United States General Accounting Office GAO Testimony Before the Subcommittee on Social Security, Committee on Ways and Means, House of Representatives For Release on Delivery Expected at 10:00 a.m. EDT Thursday, July 24, 2003 ELECTRONIC DISABILITY CLAIMS PROCESSING Social Security Administration’s Accelerated Strategy Faces Significant Risks Statement of Linda D. Koontz, Director Information Management Issues GAO-03-984T a July 24, 2003 ELECTRONIC DISABILITY CLAIMS PROCESSING Highlights of GAO-03-984T, testimony Social Security Administration’s before the Subcommittee on Social Security, Committee on Ways and Means, Accelerated Strategy Faces Significant House of Representatives Risks Providing benefits to disabled SSA’s goal to establish a more efficient, paperless disability claims individuals is one of the Social processing system is important, and one that could benefit millions. To Security Administration’s most achieve this goal, SSA’s immediate focus is on developing an electronic important service delivery folder to store claimant information and large volumes of medical images, obligations—touching the lives of files, and other documents that are currently maintained in paper folders, about 10 million individuals. In recent years, however, providing and then make this information accessible to all entities involved in this benefit in a timely and efficient disability determinations. SSA’s accelerated strategy calls for development manner has become an increasing of this capability by January 2004 rather than in 2005, as originally planned. challenge for the agency. This past (See figure.) January, in fact, GAO designated SSA’s disability programs as high- Since accelerating this effort, SSA has performed important tasks toward risk. establishing this initial electronic capability. Nonetheless, it has substantial work to accomplish in order to develop the technologically complex Following a prior unsuccessful electronic folder and begin implementation by late next January. attempt, the agency is now in the midst of a major initiative to While responsive to the agency’s need for an operational system as soon as automate its disability claims functions, taking advantage of possible, SSA’s accelerated strategy involves risks. For example, pilot tests technology to improve this service. that are to provide important information about the electronic folder’s Seeking immediate program performance are not expected until late December—just 1 month before its improvements, SSA is using an planned implementation. In addition, a strategy for end-to-end testing to accelerated approach—called demonstrate that the individual components will work together reliably has AeDib—to develop an electronic not been completed. Further increasing the system’s vulnerability is that SSA disability claims processing system. has not yet comprehensively assessed project risks. Unless addressed, these factors could ultimately derail the initiative. At the request of the Subcommittee, GAO is currently While SSA has taken steps to involve key stakeholders in the systems assessing the strategy that development process, officials in state Disability Determination Services underlies SSA’s latest initiative to offices that we contacted expressed concerns that they had only limited develop the electronic disability system. For this testimony, GAO involvement in the development effort. They stated that their concerns were was asked to discuss its key not adequately heard and considered in the decision-making process. Unless observations to date regarding the SSA addresses these issues, it cannot be assured of stakeholder agreement AeDib initiative, including strategy, with and full use of the system. risks, and stakeholder involvement. History of SSA’s Efforts to Achieve an Electronic Disability Claims Processing System GAO plans to discuss more fully the results of this continuing review in a subsequent report. www.gao.gov/cgi-bin/getrpt?GAO-03-984T. To view the full product, including the scope and methodology, click on the link above. For more information, contact Linda Koontz at (202) 512-6240 or email@example.com. Mr. Chairman and Members of the Subcommittee: I am pleased to be here today to participate in your continuing dialogue on the Social Security Administration’s (SSA) service-delivery capability. My testimony focuses on a critical aspect of SSA’s overall goal—its ongoing initiative to achieve an electronic disability claims process. As you know, one of SSA’s most vital obligations is paying cash benefits to disabled individuals under the Disability Insurance and Supplemental Security Income programs. In 2002, the agency paid approximately $86 billion to about 10 million disabled beneficiaries. Yet, over the years, it has become an increasing challenge for SSA to ensure an acceptable level of service— both in terms of quality and timeliness. This past January, in fact, we reported SSA’s disability programs as high-risk.1 During testimony before this Subcommittee in May 2002, the Commissioner of Social Security voiced concerns about the length of time that the current disability process can take, and promised immediate improvements. Among these improvements, she announced plans to accelerate SSA’s initiative to develop an electronic disability claims process by late January 2004 rather than late 2005 as initially planned. SSA’s refocused project is known as the accelerated electronic disability initiative—AeDib. At your request, we are currently reviewing AeDib to assess SSA’s strategy for developing the electronic disability claims process. My testimony will discuss our key observations to date regarding the initiative, including SSA’s (1) accelerated approach for and progress toward completing the electronic disability system, (2) actions for ensuring the system’s successful operations and protection against risks, and (3) consultation with and support from key stakeholders. We plan to discuss more fully the results of our ongoing review in a subsequent report to you. In conducting this work, we analyzed relevant documentation describing SSA’s plans and strategies for developing and implementing the AeDib system and its progress in doing so. We reviewed technical documents pertaining to the system development and interviewed appropriate SSA officials to determine the extent to which the agency has followed its software development guidance. We supplemented our analysis with 1 U.S. General Accounting Office, Major Management Challenges and Program Risks: Social Security Administration, GAO-03-117 (Washington, D.C.: January 2003). Page 1 GAO-03-984T interviews of SSA officials in the Offices of Disability Programs, Operations, Systems, and Hearings and Appeals. In addition, we visited SSA field offices in Delaware and Texas to observe disability claims intake operations and obtain staff perspectives on the AeDib project. We also conducted site visits at the Delaware, New York, Texas, and Wisconsin Disability Determination Services (DDS) offices to observe disability system pilot tests and discuss these offices’ involvement in planning and implementing AeDib. Further, we surveyed staff in six other DDS offices, and interviewed representatives of state and SSA employees and the medical community. These included the National Council of Disability Determination Directors, the American Federation of Government Employees, and the American Health Information Management Association. We performed our work to date in accordance with generally accepted government auditing standards, from December 2002 through July of this year. Results in Brief SSA’s goal of achieving an electronic disability claims process represents an important, positive direction toward more efficient delivery of disability payments to an increasing beneficiary population. In undertaking AeDib, SSA’s immediate focus is on developing the capability to allow claimant information and large volumes of medical images, files, and other documents that are currently maintained in paper folders to be stored in electronic folders, and then accessed, viewed, and shared by the disability processing offices. Since announcing the accelerated initiative in May 2002, SSA has made progress toward attaining this capability, including implementing initial automated claims-intake functions in its field offices. Nonetheless, substantial work remains—the most crucial of which is developing document management and scanning and imaging capabilities that are fundamental to achieving the electronic folder. SSA’s current strategy, however, involves risks that could jeopardize its successful transition to an electronic disability process. A pilot test that would determine whether technology supporting the electronic folder will work as intended, is not expected to be completed until at least December—just 1 month before SSA plans to begin implementing the electronic folder to the disability offices—leaving the agency little time to incorporate test results. The agency also does not currently plan to perform end-to-end testing to demonstrate, prior to the national implementation, how successfully the multiple components will operate together to electronically process disability claims. Adding to the system’s vulnerability is that SSA has not yet performed a comprehensive Page 2 GAO-03-984T assessment to identify and establish strategies for mitigating project risks that could result in cost, schedule, and performance shortfalls. Finally, SSA has not yet successfully resolved certain concerns among key disability stakeholders regarding the AeDib strategy. SSA officials maintain that they have involved stakeholders in developing AeDib through including them in working groups and steering committee meetings. However, state DDSs in particular, have significant concerns about how the system is being developed and implemented, and do not believe that their offices have been effectively involved with SSA in making key decisions about the initiative; they question whether this strategy will effectively support their business processes. Further, although physicians and other providers of medical evidence are critical to the disability process, SSA’s consultations with the medical community have thus far been limited and their representatives have concerns about electronically submitting evidence for disability determinations. Until SSA can ensure itself and all stakeholders that the concerns have been effectively considered and addressed—and the stakeholders view themselves as fully engaged in the initiative—the agency risks not having full acceptance and use of this vital service-delivery tool. Background The Disability Insurance and Supplemental Security Income programs are the nation’s largest providers of federal income assistance to disabled individuals, with SSA making payments of approximately $86 billion to about 10 million beneficiaries in 2002. The process through which SSA approves or denies disability benefits is complex and involves multiple partners at both the state and federal levels in determining a claimant’s eligibility. Within SSA, these include its 1,300 field offices, which serve as the initial point of contact for individuals applying for benefits, and the Office of Hearings and Appeals, which, at the request of claimants, reconsiders SSA’s decisions when benefits are denied. SSA also depends on 54 state Disability Determination Services (DDS) offices to help process claims under its disability insurance programs.2 State DDSs provide crucial support to the initial disability claims process— one that accounts for most of SSA’s workload—through their role in determining an individual’s medical eligibility for disability benefits. DDSs 2 DDSs are located in all 50 states, the District of Columbia, Guam, Puerto Rico, and the Virgin Islands. Page 3 GAO-03-984T make decisions regarding disability claims in accordance with federal regulations and policies; the federal government reimburses 100 percent of all DDS costs in making disability determination decisions. Physicians and other members of the medical community support the DDSs by providing the medical evidence to evaluate disability claims. The process begins when individuals apply for disability benefits at an SSA field office, where determinations are made about whether they meet nonmedical criteria for eligibility. The field office then forwards the applications to the appropriate state DDS, where a disability examiner collects the necessary medical evidence to make the initial determination of whether the applicant meets the definition of disability. Once the applicant’s medical eligibility is determined, the DDS forwards this decision to SSA for final processing. Claimants who are initially denied benefits can ask to have the DDS reconsider its denial. If the decision remains unfavorable, the claimant can request a hearing before a federal administrative law judge at an SSA hearings office, and, if still dissatisfied, can request a review by SSA’s Appeals Council. Upon exhausting these administrative remedies, the individual may file a complaint in federal district court. Each level of appeal, if undertaken, involves multi-step procedures for the collection of evidence, information review, and decision making. Many individuals who appeal SSA’s initial decision will wait a year or longer—perhaps up to 3 years—for a final decision. To address concerns regarding the program’s efficiency, in 1992 SSA initiated a plan to redesign the disability claims process, emphasizing the use of automation to achieve an electronic (paperless) processing capability. The automation project started in 1992 as the Modernized Disability System, and was redesignated the Reengineered Disability System (RDS) in 1994. RDS was to automate the entire disability claims process—from the initial claims intake in the field office to the gathering and evaluation of medical evidence at the state DDSs, to payment execution in the field office or processing center, and including the handling of appeals at the hearings offices. However, our prior work noted that SSA had encountered problems with RDS during its initial pilot Page 4 GAO-03-984T testing.3 For example, systems officials had stated that, using RDS, the reported productivity of claims representatives in the SSA field offices dropped. They noted that before the installation of RDS, each field office claims representative processed approximately five case interviews per day. After RDS was installed, each claims representative could process only about three cases per day. As a result, following an evaluation by a contractor, SSA suspended RDS in 1999 after approximately 7 years and more than $71 million reportedly spent on the initiative. In August 2000 SSA issued a management plan with a renewed call for developing an electronic disability system by the end of 2005. The strategy was to incorporate three components: an electronic disability intake process that would include (1) a subset of the existing RDS software, (2) the existing DDS claims process, and (3) a new system for the Office of Hearings and Appeals. The management plan also provided for several pilot projects to test the viability and performance of each project component. SSA’s work on this effort occurred through the spring of 2002, at which time the Commissioner announced that she had begun an accelerated initiative to more quickly automate the disability claims process. The agency anticipated that, with technologically advanced disability processing offices, it could potentially realize benefits of more than $1 billion, at an estimated cost of approximately $900 million, over the 10-year life of the accelerated initiative. AeDib’s Strategy Calls In undertaking AeDib, SSA has embarked on a major initiative consisting of multiple projects that are intended to move all partners in its disability For Developing and claims adjudication and review to an electronic business process. SSA Integrating Multiple envisions that AeDib will allow its disability components to stop relying on paper folders to process claims and to develop new business processes Disability System using legacy systems and information contained in an electronic folder to Projects move and process all of its work. In so doing, SSA anticipates that AeDib will enable disability components to achieve processing efficiencies, improve data completeness, reduce keying errors, and save time and money. 3 U.S. General Accounting Office, Social Security Administration: Technical and Performance Challenges Threaten Progress of Modernization, GAO/AIMD-98-136 (Washington, D.C.: June 19, 1998). Page 5 GAO-03-984T The AeDib strategy focuses on developing the capability for claimant information and large volumes of medical images, files, and other documents that are currently maintained in paper folders to be stored in electronic folders, and then accessed, viewed, and shared by the disability processing offices. SSA is undertaking five key projects to support the strategy: • An Electronic Disability Collect System to provide the capability for SSA field offices to electronically capture information about the claimant’s disability and collect this structured data in an electronic folder for use by the disability processing offices; • A Document Management Architecture that will provide a data repository and scanning and imaging capabilities to allow claimant information and medical evidence to be captured, stored, indexed, and shared electronically between the disability processing offices. • Internet applications that will provide the capability to obtain disability claims and medical information from the public via the Internet. • A DDS systems migration and electronic folder interface that will migrate and enhance the existing case processing systems to allow the state disability determination services offices to operate on a common platform and prepare their legacy systems to share information in the electronic folder; and • A Case Processing and Management System for the Office of Hearings and Appeals that will interface with the electronic folder and enable its staff to track, manage, and complete case-related tasks electronically. According to SSA, the Electronic Disability Collect System and the Document Management Architecture are the two fundamental elements needed to achieve the electronic disability folder. By late January 2004, SSA plans to have developed these two components. It also expects to have completed five Internet disability applications, enhanced the DDS legacy systems, and developed the software that will allow existing SSA and DDS systems to interface with the electronic folder. However, SSA will not yet have implemented the scanning and imaging capabilities and the interface software to enable each disability processing office to access and use the data contained in the electronic folder. SSA officials explained that, at the end of next January, the agency plans to begin an 18-month rollout period, in which it will implement the scanning and imaging capabilities and Page 6 GAO-03-984T establish the necessary interfaces. SSA has drafted but not yet finalized the implementation strategy for the rollout. SSA Has Completed SSA has performed several important project tasks since beginning the accelerated initiative in 2002. For example, it has implemented limited Important AeDib claims-intake functionality as part of the Electronic Disability Collect Tasks, But Much Work System, and begun additional upgrades of this software. In addition, it has developed two Internet applications for on-line forms to aid claimants in Remains filing for disability benefits and services. Further, to support electronic disability processing, SSA is in the process of migrating and upgrading hardware and case processing software to allow all of the 54 state DDSs to operate on a common platform,4 and has begun developing software to enable the DDS systems to interface with the electronic folder. SSA has also performed some initial tasks for the Document Management Architecture, including developing a system prototype, establishing requirements for the scanning capability, and drafting a management plan and training strategy. Nonetheless, the agency still has a significant amount of work to accomplish to achieve the electronic disability folder by the end of next January. While substantial work remains for each of the AeDib components, primary among SSA’s outstanding tasks is completing the Document Management Architecture’s development, testing, and installation at the agency’s National Computer Center. Table 1 illustrates SSA’s progress through last June in accomplishing tasks included in the AeDib initiative, along with the many critical actions still required to develop and implement the electronic disability processing capability. 4 Thirty of the 54 state DDSs previously operated on a platform consisting of Wang hardware and iLevy disability processing software. SSA is now moving all DDSs to an IBM series platform in an attempt to achieve consistency among all DDS systems in processing disability claims. Page 7 GAO-03-984T Table 1: Status of Tasks Involved in Developing the AeDib Key tasks to be completed during 18-month national AeDib Tasks completed as of Tasks to be completed by Planned January 2004 project rollout (2/2004– component June 30, 2003 January 30, 2004 status 7/2005) Electronic Developed EDCS release Develop electronic folder interface EDCS software v.6 operational None reported. Disability 4.2.3 requirements for AeDib legacy in all SSA field offices. It will Collection Developed EDCS release systems automate the disability interview System (EDCS) 5.0 process. Data will be Developed EDCS release Develop software for version 6.X propagated to EDCS and /or the 5.1 electronic folder from SSA Drafted training strategy • Complete design and legacy mainframe systems and system support for v6.0 disability Internet applications. • Complete validation for V.6.01 • Compete validation for V6.02 • Complete design, legacy system support, and integration and environmental testing for V6.1 • Validate software • Conduct integration and environmental testing • Release software to production • Train users Page 8 GAO-03-984T (Continued From Previous Page) Key tasks to be completed during 18-month national AeDib Tasks completed as of Tasks to be completed by Planned January 2004 project rollout (2/2004– component June 30, 2003 January 30, 2004 status 7/2005) Document Developed document Develop procurement strategies DMA infrastructure established Ensure site Management imaging and Conduct performance engineering in the SSA National Computer preparation for DMA Architecture management system and tuning Center (DMA) prototype Roll out DMA Conduct validation infrastructure (e.g., Provided technical casual scanning training to DMA staff Conduct integration and equipment, object environmental testing repository servers, Developed management scanning and approach and plan Install pilots imaging servers, and fax servers) Developed DMA Conduct pilot testing Conduct process requirements evaluation Evaluate pilot results Acquired AeDib pilot infrastructure Address any pilot issues Drafted training strategy Setup production environment Procure AeDib infrastructure Establish object management system Contract with outsourced scanning vendors for national scanning support Finalize training strategy Page 9 GAO-03-984T (Continued From Previous Page) Key tasks to be completed during 18-month national AeDib Tasks completed as of Tasks to be completed by Planned January 2004 project rollout (2/2004– component June 30, 2003 January 30, 2004 status 7/2005) Internet Developed and released Complete Internet form 3820 Public will have Internet access None reported. disability into production Internet (child) to disability applicationsa applications form 3368 (disability report) • Validation • i3368 (disability report) Developed and released • Integration testing • i827 (authorization to release into production Internet information) form 827 (authorization to • Pre-release tasks release information) • i3820 (child) Complete Internet form 3369 Drafted training strategy (work history) • i3369 (work history) • Construction including • i3441 (appeals) hardware, capacity management, security support Data will be automatically activities generated to EDCS from the i3368 (disability report), i3820 • Software development (child), i3369 (work history), and i3441 (appeals). • Software validation • Integration testing • Pre-release tasks • Complete Internet form 3441 (appeals) • Construction including hardware, capacity management, security support activities • Software development • Validation • Integration testing • Pre-release tasks Page 10 GAO-03-984T (Continued From Previous Page) Key tasks to be completed during 18-month national AeDib Tasks completed as of Tasks to be completed by Planned January 2004 project rollout (2/2004– component June 30, 2003 January 30, 2004 status 7/2005) DDS AS/400 Contracted for AS/400 Complete migration of iLevy Enhanced legacy systems Install DMA migration and migration and electronic software prepared to interface with infrastructure based electronic folder folder interface electronic folder on rollout schedule interface Complete procurement of IBM and strategy Installed AS/400 AS/400 upgrades hardware Complete changes to Complete IBM install upgrades New York and Provided core AS/400 Nebraska legacy training Complete AS/400 training systems to interface with electronic folder Drafted training strategy Install print servers Complete software changes to support electronic folder interface Conduct process evaluation Hearings and Documented business Complete post-demo CPMS stand-alone software Complete appeals Case process description requirements without management development of Processing information functionality and CPMS management Management Developed software Conduct system validation prepared to interface with information System development plan electronic folder functionality (CPMS) Conduct integration and Developed pre-demo environmental testing Roll out CPMS requirements software to hearings Establish CPMS software for pilot and appeals sites Drafted training strategy starting in March Conduct pilot training 2004 Conduct pilot Conduct training Begin pilot evaluation Install DMA infrastructure Begin to address any pilot issues Finalize training strategy Source: GAO analysis of SSA AeDib project documentation. a SSA reported that Disability Internet form i454 (Continuing Disability Review) is being revised and will not be available by January 2004. As the table reflects, SSA’s electronic disability claims process hinges on accomplishing numerous critical tasks by the end of January 2004. In discussing the overall progress of the initiative, SSA officials in the Offices of Systems and Disability Programs acknowledge that the agency will be severely challenged to accomplish all of the tasks planned for completion by the end of January. Nonetheless, they believe that SSA will meet the targeted project completion dates, stating that the agency has conducted Page 11 GAO-03-984T the necessary analyses to ensure that the accelerated schedule can accommodate the project’s scope. Risks in Developing the Beyond meeting an ambitious project implementation schedule, SSA must ensure that the system it delivers successfully meets key business and Electronic Disability technical requirements for reliably exchanging data among disability System Increase processing components and is protected from errors and vulnerabilities that can disrupt service. Accomplishing this necessitates that SSA conduct AeDib’s Overall complete and thorough testing to provide reasonable assurance that Vulnerability systems perform as intended. These include tests and evaluations of pilot projects to obtain data on a system’s functional performance and end-to- end tests to ensure that the interrelated systems will operate together effectively. In addition, the success of the system will depend on the agency identifying and mitigating critical project risks. SSA plans to rely on pilot tests and evaluations to help guide business and technical decisions about the electronic disability folder, including critical decisions regarding the document management technology. For example, SSA stated that the Document Management Architecture pilots will be used to test electronic folder interface requirements and DDS site configurations for AeDib national implementation. In addition, the pilots are expected to test the business process and work flow associated with incorporating the Document Management Architecture. SSA has stated that this information is crucial for determining whether the technology selected for the Document Management Architecture will adequately support the electronic folder. However, SSA may not be able to make timely and fully informed decisions about the system based on the pilot test results. The pilot tests were to begin this month, and some of the test results upon which decisions are to be based are not expected to be available until the end of December at the earliest,5 leaving little time to incorporate the results into the system that is to be implemented by late January. Further, even when completed, the pilot tests will provide only limited information about the electronic folder’s functionality. SSA stated that they will not test certain essential aspects of the folder usage, such as the DDS’s disability determination function. Thus, whether SSA will have timely and complete information needed to make 5 SSA plans to conduct the pilot tests at three state DDS sites—North Carolina, Illinois, and California—beginning this month. It plans to complete the tests in December. Page 12 GAO-03-984T decisions that are essential to developing and implementing the electronic disability folder is questionable. In addition, given the technological complexity of the AeDib project, the need for end-to-end testing is substantial. Our prior work has noted the need for such testing to ensure that interrelated systems that collectively support a core business area or function will work as intended in a true operational environment.6 End-to-end testing evaluates both the functionality and performance of all systems components, enhancing an organization’s ability to trust the system’s reliability. SSA’s development and use of new electronic tools to integrate an electronic folder with its own and DDS legacy systems, along with Web-based applications and the new Document Management Architecture, elevates the importance of ensuring that all parts will work together as intended. However, the agency currently has not completed a test and evaluation strategy to conduct end-to-end testing to demonstrate, before deployment, that these systems will operate together successfully. They added that conducting end-to-end testing would require delaying system implementation to allow the time needed for a claim to be tested as it moved through all of the disability components—a process that could take up to 6 months to complete. However, determining that all AeDib components can correctly process disability claims when integrated is vital to SSA’s knowing whether the electronic disability system can perform as intended. Compounding AeDib’s vulnerability is that SSA has not yet undertaken a comprehensive assessment of project risks to identify facts and circumstances that increase the probability of failing to meet project commitments, and taking steps to prevent this from occurring. Best practices and federal guidance7 advocate risk management. To be effective, risk management activities should be (1) based on documented policies and procedures and (2) executed according to a written plan that provides for identifying and prioritizing risks, developing and implementing appropriate risk mitigation strategies, and tracking and reporting on 6 U.S. General Accounting Office, Year 2000 Computing Crisis: FAA Is Making Progress But Important Challenges Remain, GAO/T-AIMD/RCED-99-118 (Washington, D.C.: March 15, 1999). 7 See, for example, Software Acquisition Capability Maturity ModelSM (CMU/SEI-99-TR- 002, April 1999); OMB Circular A-130 (November 30, 2000). Page 13 GAO-03-984T progress in implementing the strategies. By doing so, potential problems can be avoided before they manifest themselves into cost, schedule and performance shortfalls. SSA has developed a risk management plan to guide the identification and mitigation of risks, and based on that plan, has developed a high-level risk assessment of program and project risks. The high-level assessment, which SSA issued last February, identified 35 risks that the agency described as general in nature and addressing only overall program management issues related to the project’s costs, schedule, and hardware and software. For example, one of the high-level risks stated that the overall availability of the Document Management Architecture might not meet service-level commitments. The related mitigation strategy stated that the agency should continue to investigate various approaches to ensure the system’s availability. SSA has acknowledged the potential for greater risks given the electronic case processing and technological capability required for AeDib. Further, in response to our inquiries, its officials stated that the agency would conduct and document a comprehensive assessment of project risks by June 30 of this year. The officials added that AeDib project managers would be given ultimate responsibility for ensuring that appropriate risk-mitigation strategies existed and that SSA had tasked a contractor to work with the managers to identify specific risks associated with each system component. However, at this time, SSA is still without a comprehensive assessment of risks that could affect the project. Until it has a sound analysis and mitigation strategy for AeDib, SSA will not be in a position to cost-effectively plan for and prevent circumstances that could impede a successful project outcome. Unresolved Integral to AeDib’s success are disability process stakeholders that SSA relies on to fulfill the program’s mission, including state disability Stakeholder Concerns determination officials and medical providers. As primary partners in the Could Undermine disability determination process, stakeholders can offer valuable and much-needed insight regarding existing work processes and information AeDib’s Success technology needs, and their stake and participation in the systems development initiative is essential for ensuring its acceptance and use. In assessing lessons learned from SSA’s earlier attempt to implement the failed Reengineered Disability System, Booz-Allen and Hamilton recommended that SSA at all times keep key stakeholders involved in its process to develop an electronic disability processing capability. Page 14 GAO-03-984T SSA disability program and systems officials told us that the agency has involved its various stakeholders in developing AeDib. They stated that the agency has entered into memorandums of understanding for data sharing with state DDSs, established work groups comprising DDS representatives to obtain advice on development activities, and included these stakeholders in steering committee meetings to keep them informed of the project’s status. In addition, SSA stated, it has met with representatives of major medical professional associations to seek their support for SSA’s requests for releases of medical evidence. However, officials that we contacted in nine of the ten DDS offices stated that their concerns were not adequately heard and considered in the decision-making process for the development of AeDib, despite the critical and extensive role that states play in making disability determinations. Because of this limited involvement, the National Council of Disability Determination Directors, which represents the DDSs, stated that they were concerned that SSA may be pursuing an automated disability strategy that could negatively affect business operations by creating delays in the ability to make decisions on disability cases. The DDS representatives stated that SSA has not articulated a clear and cohesive vision of how the disability components will work to achieve the AeDib goal and that decisions about AeDib were being made without considering their perspectives. They explained, for example, that SSA’s decision to use a scanning and imaging vendor to whom medical providers would have to submit evidence would introduce an additional step into the disability process, and might result in DDSs’ not being able to effectively manage the critical information that they need to make disability determinations. Further, they have questions about how in the disability process evidence will be electronically stored, noting that SSA has proposed, but not yet decided among, three possible scenarios for establishing repositories to house medical evidence. Last March, the National Council of Disability Determination Directors made three suggestions to SSA aimed at allowing the DDSs to have greater responsibility for this aspect of the disability business process. Among their proposals was that DDSs (1) be allowed to manage the contractors who will be responsible for scanning and imaging all records received from medical providers; (2) have the choice of receiving electronic medical evidence at a repository maintained at their sites rather than at remote, centralized locations; and (3) be allowed to test the possibility of scanning records after, rather than before, the DDS adjudicates a claim. According to the council, this latter approach would ensure that the DDSs could make timely and accurate disability determinations, while also allowing SSA the Page 15 GAO-03-984T time to perfect the electronic business process and transition to the initial case process. As of last week, however, SSA had not responded. For its part, SSA stated that it is reviewing, but has not yet taken a position on, the council’s proposals. SSA’s consultation with the medical community (physicians and other sources of medical evidence used to evaluate disability claims) also has been limited. These stakeholders are critical, as they represent the basic source of most of the information that states use to evaluate an individual’s disability. One of the key savings that SSA anticipates from AeDib is based on physicians and other medical sources electronically transmitting or faxing medical evidence that is now mailed to the DDSs. SSA has estimated that as much as 30 percent of all medical evidence could be faxed or electronically received from these providers, with the majority of it being faxed. In speaking with American Health Information Management Association officials in Georgia and Wisconsin, however, they expressed concern about the possibility that SSA will want medical providers to fax evidence. They cited the voluminous nature of much of the medical evidence that they send to the DDSs, and believe that faxing it would be too costly and not secure. Our review to date has not assessed the validity of the concerns expressed by the stakeholders, or SSA’s responses to them. Nonetheless, as long as such concerns exist, SSA must be diligent in pursuing a mutually agreed- upon understanding with its stakeholders about its vision and plan of action being pursued. SSA’s success in implementing AeDib depends heavily on resolving all outstanding issues and concerns that could affect the use and, ultimately, the outcome of the intended electronic capability. Without stakeholders’ full and effective involvement in AeDib’s planning and development, SSA cannot be assured that the system will satisfy critical disability process requirements and be used as intended to achieve desired processing efficiencies and improved delivery of services to beneficiaries. To summarize, Mr. Chairman, in moving toward an electronic disability process, SSA has undertaken a positive and very necessary endeavor. Having the means to more effectively and efficiently provide disability benefits and services is essential to meeting the needs of a rapidly aging and disabled population, and we applaud the Commissioner’s determination and proactive pursuit of this service-delivery enhancement. Page 16 GAO-03-984T Nonetheless, SSA’s accelerated strategy may involve risks of delivering a system that will not sufficiently address its needs. The execution of critical pilot tests that are not scheduled for completion until December or later, coupled with the lack of planned end-to-end testing and a comprehensive assessment of risks, may prevent SSA from delivering an information technology capability based on sound and informed decision making. Moreover, uncertainties about the successful outcome of this project are exacerbated by concerns that key stakeholders in the disability process continue to have. Given the importance of this project to SSA’s future service-delivery capability, it is essential that the agency satisfy itself that AeDib will perform as intended with minimal risk before it is deployed nationwide. We will continue to monitor SSA’s progress on this initiative as part of our ongoing review. This concludes my statement. I would be happy to respond to any questions that you or other members of the Subcommittee may have at this time. GAO Contacts and For information regarding this testimony, please contact Linda D. Koontz, Director, or Valerie Melvin, Assistant Director, Information Management Staff Issues at (202) 512-6240. Other individuals making key contributions to this Acknowledgments testimony include Michael Alexander, Tonia D. Brown, Derrick Dicoi, and Mary J. Dorsey. (310361) Page 17 GAO-03-984T This is a work of the U.S. government and is not subject to copyright protection in the United States. It may be reproduced and distributed in its entirety without further permission from GAO. However, because this work may contain copyrighted images or other material, permission from the copyright holder may be necessary if you wish to reproduce this material separately. 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Electronic Disability Claims Processing: Social Security Administration's Accelerated Strategy Faces Significant Risks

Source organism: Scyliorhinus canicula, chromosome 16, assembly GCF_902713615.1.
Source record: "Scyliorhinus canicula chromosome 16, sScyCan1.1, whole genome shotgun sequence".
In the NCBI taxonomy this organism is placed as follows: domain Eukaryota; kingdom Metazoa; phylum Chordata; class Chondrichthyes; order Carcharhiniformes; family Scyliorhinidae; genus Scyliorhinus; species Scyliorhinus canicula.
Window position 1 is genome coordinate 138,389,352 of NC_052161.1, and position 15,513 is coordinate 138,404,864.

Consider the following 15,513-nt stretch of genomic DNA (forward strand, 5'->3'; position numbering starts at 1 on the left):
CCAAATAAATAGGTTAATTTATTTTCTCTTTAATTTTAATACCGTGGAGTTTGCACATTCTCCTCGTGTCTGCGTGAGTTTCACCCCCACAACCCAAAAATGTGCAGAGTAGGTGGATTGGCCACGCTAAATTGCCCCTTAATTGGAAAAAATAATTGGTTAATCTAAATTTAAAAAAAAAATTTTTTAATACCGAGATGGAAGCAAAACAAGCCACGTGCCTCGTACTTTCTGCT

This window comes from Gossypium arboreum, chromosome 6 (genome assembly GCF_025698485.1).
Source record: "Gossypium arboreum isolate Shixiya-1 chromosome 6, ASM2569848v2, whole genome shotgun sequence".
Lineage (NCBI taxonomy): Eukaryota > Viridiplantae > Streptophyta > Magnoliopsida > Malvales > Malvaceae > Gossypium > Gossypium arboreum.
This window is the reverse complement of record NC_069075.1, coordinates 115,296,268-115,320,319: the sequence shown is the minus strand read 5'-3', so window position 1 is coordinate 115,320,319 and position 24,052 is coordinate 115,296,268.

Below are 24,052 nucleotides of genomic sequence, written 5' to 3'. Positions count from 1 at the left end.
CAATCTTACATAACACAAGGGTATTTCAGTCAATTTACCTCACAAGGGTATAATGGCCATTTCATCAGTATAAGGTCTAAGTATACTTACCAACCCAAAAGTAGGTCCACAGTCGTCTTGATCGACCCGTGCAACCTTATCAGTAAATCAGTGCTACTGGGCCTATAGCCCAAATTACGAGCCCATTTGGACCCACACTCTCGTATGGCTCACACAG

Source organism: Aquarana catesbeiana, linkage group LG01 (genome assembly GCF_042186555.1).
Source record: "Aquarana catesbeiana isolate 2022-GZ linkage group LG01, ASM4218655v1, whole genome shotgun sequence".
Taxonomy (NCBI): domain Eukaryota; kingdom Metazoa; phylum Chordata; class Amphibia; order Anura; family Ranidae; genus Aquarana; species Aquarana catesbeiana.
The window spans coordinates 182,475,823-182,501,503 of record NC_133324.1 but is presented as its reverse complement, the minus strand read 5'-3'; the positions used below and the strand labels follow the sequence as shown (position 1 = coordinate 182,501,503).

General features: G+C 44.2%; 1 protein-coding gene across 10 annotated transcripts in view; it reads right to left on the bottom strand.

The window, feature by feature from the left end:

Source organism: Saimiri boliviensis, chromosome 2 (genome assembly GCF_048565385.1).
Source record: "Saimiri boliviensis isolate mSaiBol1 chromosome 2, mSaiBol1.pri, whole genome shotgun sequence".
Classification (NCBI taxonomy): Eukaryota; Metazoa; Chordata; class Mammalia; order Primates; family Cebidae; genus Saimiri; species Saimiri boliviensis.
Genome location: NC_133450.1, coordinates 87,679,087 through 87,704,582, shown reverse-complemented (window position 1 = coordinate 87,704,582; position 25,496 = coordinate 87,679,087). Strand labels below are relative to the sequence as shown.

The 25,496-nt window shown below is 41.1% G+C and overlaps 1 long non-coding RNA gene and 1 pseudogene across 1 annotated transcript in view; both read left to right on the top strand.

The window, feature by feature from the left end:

Published by the Government Accountability Office on 2003-07-24.
Below is a raw (and likely hideous) rendition of the original report. (PDF)